1906 Elmira NY photo postcard entrance of Woolworth 5 & 10 cent store

$60.00 CAD

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Attractive photo postcard of Woolworth storefront in Elmira New York.  Standing at entrance are three women and a young girl wearing finest clothes. Elmira was one of the first stores developed by Charles Sumner Woolworth.

Sign on wall above entrance:


At front entrance is  a glass booth with small Woolworth sign on it. In right window kitchen pots/pans. Left window full of items.

On back, postmarked ‘ELMIRA NY APR 20 1906’ on 1 cent Franklin stamp, mailed to Gloversville NY with receiving postmark ‘GLOVERSVILLE NY APR 21 1906 REC’D’.

(Red text is an electronic watermark that is not physically part of the card for sale)


Charles Sumner Woolworth (1856 – 1947), was an American entrepreneur who went by the nickname of "Sum", opened and managed the world's first five-and-dime store in Scranton, Pennsylvania, and was founder of the "C. S. Woolworth & Co" chain of 5¢ & 10¢ stores. Sum's brother, Frank Winfield Woolworth was first to venture into the retail business with his own store, and soon after, he asked Sum to join him. Frank founded "F. W. Woolworth & Co", which later merged with other Woolworth affiliate stores to be the F. W. Woolworth Company.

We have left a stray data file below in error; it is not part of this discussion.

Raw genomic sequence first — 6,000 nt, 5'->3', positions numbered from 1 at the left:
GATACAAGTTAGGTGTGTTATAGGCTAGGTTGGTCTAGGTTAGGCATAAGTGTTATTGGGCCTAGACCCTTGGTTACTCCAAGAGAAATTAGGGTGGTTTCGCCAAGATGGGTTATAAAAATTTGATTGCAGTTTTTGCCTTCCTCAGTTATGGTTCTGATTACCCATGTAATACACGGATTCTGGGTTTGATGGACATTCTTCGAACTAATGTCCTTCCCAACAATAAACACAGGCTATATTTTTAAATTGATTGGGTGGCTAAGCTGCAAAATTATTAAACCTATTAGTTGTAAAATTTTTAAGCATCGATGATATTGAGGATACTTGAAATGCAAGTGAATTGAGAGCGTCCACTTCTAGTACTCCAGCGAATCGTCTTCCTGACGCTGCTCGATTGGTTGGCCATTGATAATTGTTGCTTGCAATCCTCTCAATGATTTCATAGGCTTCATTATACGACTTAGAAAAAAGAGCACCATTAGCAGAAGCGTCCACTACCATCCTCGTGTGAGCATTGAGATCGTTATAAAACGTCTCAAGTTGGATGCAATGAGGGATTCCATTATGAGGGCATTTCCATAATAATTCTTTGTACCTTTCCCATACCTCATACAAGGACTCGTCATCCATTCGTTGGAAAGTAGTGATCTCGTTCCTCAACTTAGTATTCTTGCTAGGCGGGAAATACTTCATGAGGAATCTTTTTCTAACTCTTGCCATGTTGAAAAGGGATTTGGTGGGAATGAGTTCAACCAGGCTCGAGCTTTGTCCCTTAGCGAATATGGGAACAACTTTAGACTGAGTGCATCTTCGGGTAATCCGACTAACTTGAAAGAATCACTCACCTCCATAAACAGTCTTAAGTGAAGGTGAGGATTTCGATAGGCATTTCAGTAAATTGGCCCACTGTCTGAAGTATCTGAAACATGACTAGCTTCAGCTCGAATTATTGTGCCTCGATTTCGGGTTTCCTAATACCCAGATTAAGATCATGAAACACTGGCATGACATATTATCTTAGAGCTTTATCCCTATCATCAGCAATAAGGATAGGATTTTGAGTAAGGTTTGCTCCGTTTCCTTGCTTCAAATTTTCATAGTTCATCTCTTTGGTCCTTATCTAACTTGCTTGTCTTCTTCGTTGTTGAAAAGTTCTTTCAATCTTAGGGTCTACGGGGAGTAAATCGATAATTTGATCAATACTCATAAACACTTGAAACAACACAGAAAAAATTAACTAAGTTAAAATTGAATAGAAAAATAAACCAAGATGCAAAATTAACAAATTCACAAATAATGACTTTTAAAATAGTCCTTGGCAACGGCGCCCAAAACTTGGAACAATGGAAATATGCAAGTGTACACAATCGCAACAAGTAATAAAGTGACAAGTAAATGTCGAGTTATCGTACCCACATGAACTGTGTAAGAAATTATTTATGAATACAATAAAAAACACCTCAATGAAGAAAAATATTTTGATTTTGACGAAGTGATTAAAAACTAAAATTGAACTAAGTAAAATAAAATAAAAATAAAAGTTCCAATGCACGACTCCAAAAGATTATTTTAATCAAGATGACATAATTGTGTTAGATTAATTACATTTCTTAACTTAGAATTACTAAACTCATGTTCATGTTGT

...Sum had "C. S. Woolworth" stores in downtown Scranton, westside of Scranton, Pittston, Bradford, Carbondale, and Sunbury, Pennsylvania; Auburn, Elmira, Binghamton, Gloversville, and Glens Falls, New York; Haverhill, Massachusetts, and Portland, Bangor, and Augusta, Maine.

….Sum continued to develop the front end part of the business and expanded to more stores at a modest pace, while Frank developed his concepts for the back end for the business and aggressively expand to more stores. Sum expanded slower than the other affiliates, but his stores were very high profit stores. Sum liked working with customers and often personally served customers on the sales floor. He would solicit customers' thoughts and ideas, and often incorporated those ideas in the stores. Sum developed his stores with clean high-lustre wood floors, bright interiors, self-service display cases, mahogany counters, glass dividers and show cases, enticing window displays which changed regularly, and low prices for commonly sought-after merchandise. Sum's hands-on approach, carefully selecting managers, resulted in a higher net profit per square foot, for all of his stores versus those of the other affiliates....